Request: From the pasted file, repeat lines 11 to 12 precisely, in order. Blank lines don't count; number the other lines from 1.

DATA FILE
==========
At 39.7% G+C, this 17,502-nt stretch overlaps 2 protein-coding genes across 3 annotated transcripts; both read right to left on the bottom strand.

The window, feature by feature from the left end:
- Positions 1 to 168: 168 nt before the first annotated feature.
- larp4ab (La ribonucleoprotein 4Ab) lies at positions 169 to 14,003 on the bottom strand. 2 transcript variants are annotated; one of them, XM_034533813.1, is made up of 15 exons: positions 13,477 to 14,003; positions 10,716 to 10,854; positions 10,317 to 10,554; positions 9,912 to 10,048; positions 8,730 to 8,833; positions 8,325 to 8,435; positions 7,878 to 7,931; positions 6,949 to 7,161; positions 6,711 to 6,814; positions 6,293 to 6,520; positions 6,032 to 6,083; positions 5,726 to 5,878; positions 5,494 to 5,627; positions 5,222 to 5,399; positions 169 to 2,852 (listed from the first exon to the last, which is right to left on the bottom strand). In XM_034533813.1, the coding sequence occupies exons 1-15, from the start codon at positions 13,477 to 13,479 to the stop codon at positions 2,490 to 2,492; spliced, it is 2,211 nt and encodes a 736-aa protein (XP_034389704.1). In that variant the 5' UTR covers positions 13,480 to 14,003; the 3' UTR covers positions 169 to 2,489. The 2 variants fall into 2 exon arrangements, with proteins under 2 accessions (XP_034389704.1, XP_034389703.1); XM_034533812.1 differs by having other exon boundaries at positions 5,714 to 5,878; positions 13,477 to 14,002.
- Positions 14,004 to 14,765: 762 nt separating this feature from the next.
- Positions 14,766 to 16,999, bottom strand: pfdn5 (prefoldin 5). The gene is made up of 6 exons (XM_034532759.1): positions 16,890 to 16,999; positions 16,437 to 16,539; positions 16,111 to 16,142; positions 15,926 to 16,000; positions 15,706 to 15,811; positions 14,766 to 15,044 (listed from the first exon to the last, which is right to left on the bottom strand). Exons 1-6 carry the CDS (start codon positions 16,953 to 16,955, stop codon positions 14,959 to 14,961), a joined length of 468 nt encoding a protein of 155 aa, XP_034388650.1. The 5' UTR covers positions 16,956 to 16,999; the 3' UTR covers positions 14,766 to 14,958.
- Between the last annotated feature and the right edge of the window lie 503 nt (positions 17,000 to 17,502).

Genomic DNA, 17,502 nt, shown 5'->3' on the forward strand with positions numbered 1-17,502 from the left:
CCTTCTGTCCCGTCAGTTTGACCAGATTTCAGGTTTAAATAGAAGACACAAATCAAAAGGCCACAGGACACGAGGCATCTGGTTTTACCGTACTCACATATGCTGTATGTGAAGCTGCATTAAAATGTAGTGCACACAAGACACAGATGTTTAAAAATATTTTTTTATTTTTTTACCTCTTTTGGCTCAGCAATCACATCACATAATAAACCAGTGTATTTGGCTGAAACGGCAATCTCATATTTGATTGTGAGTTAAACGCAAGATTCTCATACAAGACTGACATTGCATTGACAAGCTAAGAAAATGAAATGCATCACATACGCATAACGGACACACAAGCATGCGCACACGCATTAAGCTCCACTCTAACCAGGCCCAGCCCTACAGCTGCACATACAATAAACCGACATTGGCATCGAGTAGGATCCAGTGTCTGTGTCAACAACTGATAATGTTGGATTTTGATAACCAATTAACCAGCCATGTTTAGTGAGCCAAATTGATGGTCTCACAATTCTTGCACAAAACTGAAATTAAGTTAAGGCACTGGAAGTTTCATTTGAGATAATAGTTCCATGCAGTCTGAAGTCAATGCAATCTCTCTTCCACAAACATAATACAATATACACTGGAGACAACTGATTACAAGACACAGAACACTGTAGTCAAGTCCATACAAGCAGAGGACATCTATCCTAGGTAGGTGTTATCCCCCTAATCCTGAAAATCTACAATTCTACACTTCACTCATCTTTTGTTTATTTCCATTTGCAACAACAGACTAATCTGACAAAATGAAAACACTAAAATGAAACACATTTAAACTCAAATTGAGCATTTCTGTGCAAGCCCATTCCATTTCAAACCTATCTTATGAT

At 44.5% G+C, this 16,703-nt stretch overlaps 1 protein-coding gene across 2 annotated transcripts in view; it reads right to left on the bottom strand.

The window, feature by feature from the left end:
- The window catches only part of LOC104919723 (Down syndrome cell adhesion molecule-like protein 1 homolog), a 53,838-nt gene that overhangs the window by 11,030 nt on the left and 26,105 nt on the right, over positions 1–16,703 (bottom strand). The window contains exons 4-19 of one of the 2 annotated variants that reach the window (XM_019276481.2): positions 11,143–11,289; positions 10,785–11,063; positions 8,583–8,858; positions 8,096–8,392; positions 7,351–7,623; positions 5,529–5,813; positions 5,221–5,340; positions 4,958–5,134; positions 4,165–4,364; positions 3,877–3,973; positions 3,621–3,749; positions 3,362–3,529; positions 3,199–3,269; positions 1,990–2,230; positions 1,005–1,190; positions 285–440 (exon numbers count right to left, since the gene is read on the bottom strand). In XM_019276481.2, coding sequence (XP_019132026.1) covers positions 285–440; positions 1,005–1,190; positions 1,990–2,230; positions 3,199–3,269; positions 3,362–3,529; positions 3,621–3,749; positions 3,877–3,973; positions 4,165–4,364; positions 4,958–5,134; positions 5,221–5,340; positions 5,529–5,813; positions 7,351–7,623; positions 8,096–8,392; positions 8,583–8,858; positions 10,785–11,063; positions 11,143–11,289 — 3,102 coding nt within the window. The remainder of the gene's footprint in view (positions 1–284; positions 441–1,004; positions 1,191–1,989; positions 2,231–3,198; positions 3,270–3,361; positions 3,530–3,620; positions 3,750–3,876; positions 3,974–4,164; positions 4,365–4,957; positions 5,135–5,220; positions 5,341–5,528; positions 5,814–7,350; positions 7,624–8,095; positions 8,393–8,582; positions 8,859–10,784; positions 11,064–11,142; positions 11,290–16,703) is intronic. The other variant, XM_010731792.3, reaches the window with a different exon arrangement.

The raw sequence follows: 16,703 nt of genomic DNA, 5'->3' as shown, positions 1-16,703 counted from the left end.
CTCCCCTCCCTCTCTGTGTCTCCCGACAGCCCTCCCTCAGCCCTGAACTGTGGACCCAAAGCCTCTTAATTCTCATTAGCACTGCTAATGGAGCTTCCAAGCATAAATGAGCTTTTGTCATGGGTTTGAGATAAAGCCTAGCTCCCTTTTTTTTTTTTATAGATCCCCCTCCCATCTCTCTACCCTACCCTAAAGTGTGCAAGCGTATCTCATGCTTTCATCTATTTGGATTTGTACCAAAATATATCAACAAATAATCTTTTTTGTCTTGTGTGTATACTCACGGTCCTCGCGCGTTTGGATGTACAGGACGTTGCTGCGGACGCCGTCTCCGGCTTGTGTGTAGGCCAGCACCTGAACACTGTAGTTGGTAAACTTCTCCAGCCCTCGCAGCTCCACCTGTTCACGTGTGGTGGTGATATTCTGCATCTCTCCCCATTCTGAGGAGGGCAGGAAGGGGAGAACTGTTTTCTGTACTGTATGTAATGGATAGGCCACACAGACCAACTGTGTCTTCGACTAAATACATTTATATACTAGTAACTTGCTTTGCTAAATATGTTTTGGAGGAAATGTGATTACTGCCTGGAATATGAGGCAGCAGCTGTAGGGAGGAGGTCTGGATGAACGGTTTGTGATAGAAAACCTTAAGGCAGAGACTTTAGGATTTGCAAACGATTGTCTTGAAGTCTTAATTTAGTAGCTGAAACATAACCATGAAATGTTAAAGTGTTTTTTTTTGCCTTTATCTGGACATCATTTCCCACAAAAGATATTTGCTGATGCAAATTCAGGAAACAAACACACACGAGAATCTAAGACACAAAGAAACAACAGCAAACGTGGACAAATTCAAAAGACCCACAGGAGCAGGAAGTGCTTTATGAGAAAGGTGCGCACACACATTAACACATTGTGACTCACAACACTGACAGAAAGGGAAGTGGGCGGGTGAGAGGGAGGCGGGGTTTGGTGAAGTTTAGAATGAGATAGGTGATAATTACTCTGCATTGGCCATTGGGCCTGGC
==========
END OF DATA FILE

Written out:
The window, feature by feature from the left end:
- The window catches only part of LOC104919723 (Down syndrome cell adhesion molecule-like protein 1 homolog), a 53,838-nt gene that overhangs the window by 11,030 nt on the left and 26,105 nt on the right, over positions 1–16,703 (bottom strand). The window contains exons 4-19 of one of the 2 annotated variants that reach the window (XM_019276481.2): positions 11,143–11,289; positions 10,785–11,063; positions 8,583–8,858; positions 8,096–8,392; positions 7,351–7,623; positions 5,529–5,813; positions 5,221–5,340; positions 4,958–5,134; positions 4,165–4,364; positions 3,877–3,973; positions 3,621–3,749; positions 3,362–3,529; positions 3,199–3,269; positions 1,990–2,230; positions 1,005–1,190; positions 285–440 (exon numbers count right to left, since the gene is read on the bottom strand). In XM_019276481.2, coding sequence (XP_019132026.1) covers positions 285–440; positions 1,005–1,190; positions 1,990–2,230; positions 3,199–3,269; positions 3,362–3,529; positions 3,621–3,749; positions 3,877–3,973; positions 4,165–4,364; positions 4,958–5,134; positions 5,221–5,340; positions 5,529–5,813; positions 7,351–7,623; positions 8,096–8,392; positions 8,583–8,858; positions 10,785–11,063; positions 11,143–11,289 — 3,102 coding nt within the window. The remainder of the gene's footprint in view (positions 1–284; positions 441–1,004; positions 1,191–1,989; positions 2,231–3,198; positions 3,270–3,361; positions 3,530–3,620; positions 3,750–3,876; positions 3,974–4,164; positions 4,365–4,957; positions 5,135–5,220; positions 5,341–5,528; positions 5,814–7,350; positions 7,624–8,095; positions 8,393–8,582; positions 8,859–10,784; positions 11,064–11,142; positions 11,290–16,703) is intronic. The other variant, XM_010731792.3, reaches the window with a different exon arrangement.